Another sister clan, Hoglah, is mentioned in two ostraca (# 45, 47), along with a tax-payer from the village of יצת (yṣt). This text is cracked, and its right side is missing, but it can be reconstructed according to repeating formulae that appear on other ostraca:
Virtually all historical-geographers have identified Yeset with the present-day Arab village of Yasid, located on the road crossing Samaria from Jaba to Ein Bidan. The inclusion of Hoglah and Yeset together on the tax document is generally explained that the village of Yeset was in the territory of Hoglah.
We thus have geographical information on three of the sister locales: Tirzah, Mahlah (Abel Meholah), and Hoglah (near Yeset/Yasid). As for Noa, we have no geographical information.
The fifth sister, Milkah, is not the name of a known city or village nor does it appear in the Samaria Ostraca, and thus its identification is disputed. Several scholars have identified it with the similar sounding Khirbet Mirkah in the vicinity of Tel Dotan in northern Samaria.
This identification, as defended by Arye Bornstein, would suggest an extensive inheritance for Zelophehad’s progeny in northern and western Manasseh ( כל ארץ חפר [I Kings 4:10] Eretz-Hepher – “The Land of Hepher” in Bornstein’s terminology), relatively far from the other identifiable territories. I suggest therefore that Milkah should be sought further south, close to the identified territories of Hoglah and Tirzah.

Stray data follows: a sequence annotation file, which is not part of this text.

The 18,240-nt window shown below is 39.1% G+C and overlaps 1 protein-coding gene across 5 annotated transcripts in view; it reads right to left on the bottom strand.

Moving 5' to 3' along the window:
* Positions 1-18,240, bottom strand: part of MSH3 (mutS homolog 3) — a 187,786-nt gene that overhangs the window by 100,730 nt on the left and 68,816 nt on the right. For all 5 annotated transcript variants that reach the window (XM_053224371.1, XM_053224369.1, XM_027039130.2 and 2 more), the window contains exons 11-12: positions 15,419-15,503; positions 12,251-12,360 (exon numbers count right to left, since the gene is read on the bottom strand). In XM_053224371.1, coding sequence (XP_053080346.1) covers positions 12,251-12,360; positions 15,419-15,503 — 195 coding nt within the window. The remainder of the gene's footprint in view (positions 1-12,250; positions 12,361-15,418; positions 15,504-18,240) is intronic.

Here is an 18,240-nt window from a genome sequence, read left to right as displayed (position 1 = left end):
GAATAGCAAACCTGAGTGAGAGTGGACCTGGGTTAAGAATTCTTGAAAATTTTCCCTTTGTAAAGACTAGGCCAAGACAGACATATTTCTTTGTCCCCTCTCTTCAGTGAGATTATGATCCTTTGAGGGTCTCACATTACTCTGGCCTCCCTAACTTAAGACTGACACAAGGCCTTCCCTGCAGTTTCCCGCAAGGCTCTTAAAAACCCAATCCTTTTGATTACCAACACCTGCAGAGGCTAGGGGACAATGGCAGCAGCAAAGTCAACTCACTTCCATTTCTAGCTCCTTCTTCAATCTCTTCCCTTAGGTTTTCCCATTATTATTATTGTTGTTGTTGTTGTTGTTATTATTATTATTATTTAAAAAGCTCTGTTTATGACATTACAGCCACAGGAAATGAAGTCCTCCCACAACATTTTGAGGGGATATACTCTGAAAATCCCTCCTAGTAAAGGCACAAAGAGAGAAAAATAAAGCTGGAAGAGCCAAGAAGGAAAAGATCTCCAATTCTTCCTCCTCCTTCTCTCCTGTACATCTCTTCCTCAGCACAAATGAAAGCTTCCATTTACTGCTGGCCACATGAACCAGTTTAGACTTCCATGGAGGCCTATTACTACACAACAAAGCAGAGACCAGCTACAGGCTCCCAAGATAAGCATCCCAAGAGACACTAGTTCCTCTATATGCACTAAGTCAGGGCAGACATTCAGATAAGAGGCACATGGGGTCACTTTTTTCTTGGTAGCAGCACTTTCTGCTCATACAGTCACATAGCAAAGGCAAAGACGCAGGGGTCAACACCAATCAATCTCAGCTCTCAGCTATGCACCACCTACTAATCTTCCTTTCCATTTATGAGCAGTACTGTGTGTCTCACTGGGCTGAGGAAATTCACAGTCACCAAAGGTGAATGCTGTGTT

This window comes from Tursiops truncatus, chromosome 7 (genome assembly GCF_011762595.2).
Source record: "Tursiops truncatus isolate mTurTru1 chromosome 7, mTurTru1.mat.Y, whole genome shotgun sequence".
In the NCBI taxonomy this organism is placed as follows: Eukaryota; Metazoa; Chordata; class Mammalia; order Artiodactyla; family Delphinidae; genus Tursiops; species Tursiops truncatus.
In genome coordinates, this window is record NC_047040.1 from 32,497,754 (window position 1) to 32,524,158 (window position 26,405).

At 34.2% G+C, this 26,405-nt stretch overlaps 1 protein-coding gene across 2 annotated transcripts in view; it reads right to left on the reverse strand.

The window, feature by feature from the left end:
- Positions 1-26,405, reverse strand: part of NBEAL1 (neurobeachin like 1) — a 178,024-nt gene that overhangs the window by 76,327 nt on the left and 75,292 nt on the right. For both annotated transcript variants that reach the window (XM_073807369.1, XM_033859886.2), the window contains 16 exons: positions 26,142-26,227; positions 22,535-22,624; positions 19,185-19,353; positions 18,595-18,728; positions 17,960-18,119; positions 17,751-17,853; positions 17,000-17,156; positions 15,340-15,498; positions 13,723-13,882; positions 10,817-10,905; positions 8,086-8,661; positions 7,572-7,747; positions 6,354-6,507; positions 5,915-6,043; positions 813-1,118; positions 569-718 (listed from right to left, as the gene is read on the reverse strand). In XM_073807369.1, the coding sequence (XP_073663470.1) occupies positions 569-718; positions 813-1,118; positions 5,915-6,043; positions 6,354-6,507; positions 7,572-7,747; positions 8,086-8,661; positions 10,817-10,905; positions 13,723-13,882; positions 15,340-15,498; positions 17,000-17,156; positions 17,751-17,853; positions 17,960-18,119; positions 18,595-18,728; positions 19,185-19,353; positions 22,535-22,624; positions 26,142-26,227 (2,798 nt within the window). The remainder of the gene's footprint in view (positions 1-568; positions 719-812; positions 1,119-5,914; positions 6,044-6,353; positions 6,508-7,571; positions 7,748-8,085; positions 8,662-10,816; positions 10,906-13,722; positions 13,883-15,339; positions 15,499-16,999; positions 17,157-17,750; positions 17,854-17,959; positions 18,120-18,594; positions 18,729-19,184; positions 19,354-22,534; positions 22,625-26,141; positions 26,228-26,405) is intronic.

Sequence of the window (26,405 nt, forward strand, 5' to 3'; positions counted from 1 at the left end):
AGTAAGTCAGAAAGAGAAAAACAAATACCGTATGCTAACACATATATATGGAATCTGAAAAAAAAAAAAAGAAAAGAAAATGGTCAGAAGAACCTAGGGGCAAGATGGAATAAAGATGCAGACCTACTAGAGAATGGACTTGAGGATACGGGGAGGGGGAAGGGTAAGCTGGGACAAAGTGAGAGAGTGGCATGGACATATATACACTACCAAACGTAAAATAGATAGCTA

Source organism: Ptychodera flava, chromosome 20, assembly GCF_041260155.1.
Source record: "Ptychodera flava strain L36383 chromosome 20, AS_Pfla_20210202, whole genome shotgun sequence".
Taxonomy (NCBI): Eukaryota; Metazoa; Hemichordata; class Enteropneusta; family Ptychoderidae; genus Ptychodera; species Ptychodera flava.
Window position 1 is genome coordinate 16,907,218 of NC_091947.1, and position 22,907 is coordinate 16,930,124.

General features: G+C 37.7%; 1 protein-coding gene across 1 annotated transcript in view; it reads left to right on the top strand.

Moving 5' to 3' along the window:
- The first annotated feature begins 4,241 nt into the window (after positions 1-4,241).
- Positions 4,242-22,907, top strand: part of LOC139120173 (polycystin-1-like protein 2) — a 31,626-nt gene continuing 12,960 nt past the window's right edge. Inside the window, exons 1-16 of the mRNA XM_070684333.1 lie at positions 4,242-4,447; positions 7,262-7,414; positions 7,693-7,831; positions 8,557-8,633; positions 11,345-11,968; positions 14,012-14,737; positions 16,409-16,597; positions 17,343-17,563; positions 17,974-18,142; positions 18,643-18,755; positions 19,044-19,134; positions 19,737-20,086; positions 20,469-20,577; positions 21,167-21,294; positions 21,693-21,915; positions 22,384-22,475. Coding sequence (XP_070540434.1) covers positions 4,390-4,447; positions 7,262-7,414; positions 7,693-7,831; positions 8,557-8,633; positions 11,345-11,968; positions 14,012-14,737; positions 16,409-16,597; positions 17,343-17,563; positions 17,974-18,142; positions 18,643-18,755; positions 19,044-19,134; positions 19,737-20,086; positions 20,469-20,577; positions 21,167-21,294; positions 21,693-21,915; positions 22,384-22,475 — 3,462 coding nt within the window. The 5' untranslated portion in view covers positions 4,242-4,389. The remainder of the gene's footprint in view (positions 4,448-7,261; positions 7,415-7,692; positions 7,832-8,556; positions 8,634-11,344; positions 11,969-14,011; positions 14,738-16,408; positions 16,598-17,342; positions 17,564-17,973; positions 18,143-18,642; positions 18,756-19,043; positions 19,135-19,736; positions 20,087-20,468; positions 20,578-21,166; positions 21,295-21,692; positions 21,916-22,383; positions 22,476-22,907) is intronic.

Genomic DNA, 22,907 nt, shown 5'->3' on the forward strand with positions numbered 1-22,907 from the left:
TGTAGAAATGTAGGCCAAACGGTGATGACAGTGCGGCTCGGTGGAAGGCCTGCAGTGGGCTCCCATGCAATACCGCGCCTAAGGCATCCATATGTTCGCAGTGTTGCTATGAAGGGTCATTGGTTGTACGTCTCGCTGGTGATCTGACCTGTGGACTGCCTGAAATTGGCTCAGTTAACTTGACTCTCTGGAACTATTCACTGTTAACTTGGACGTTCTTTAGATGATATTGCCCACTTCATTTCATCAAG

My reasoning is based on a few key points:
1. Yeset and Hoglah—We noted above that Yeset, which has been identified with the village of Yasid. is in the territory of Hoglah.
2. Hod and Milkah—The Chronicler (1 Chr 7:14–19) informs us that the first “offspring” of HaMolekhet, a variant of the name Milkah, is Ish-Hod. The first term “Ish” is certainly not part of the clan name, and the phrase means “the men of Hod.” Hod, then, is in the territory of Milkah.
3. Hod and HaYehud—Ostraca #51 lists Aha HaYehud[i], i.e., Aha the Yehudite, as a local taxpayer. I suggest that Yehud should be identified with the town of Hod mentioned in Chronicles.
4. Nebi Yehudah and Yeset—Yigael Yadin proposed that “HaYehud” referred to a local site known from the Byzantine period as Kfar Yehudit. The name is preserved in the Arab site or weli called (Nebi) Yehuda, east of Hoglah’s Yeset.
Putting all this together, Hod, which is part of Milkah’s holdings, should be located near Yeset, part of Hoglah’s holdings, so that the two sister clans were near each other.
The Rehov Mosaic
A further piece of evidence that confirms this suggestion for the location of Milkah comes from the 6th century C.E. Rehov mosaic, found in the fields of Kibbutz Ein Hanatziv in the Beth Shean valley, and published in 1973. The Mosaic contains the earliest known version of passages from the Tosefta and Talmud Yerushalmi, codified in Tiberias, ca. 30 kms to the north of Beth Shean. The last three lines are an addendum: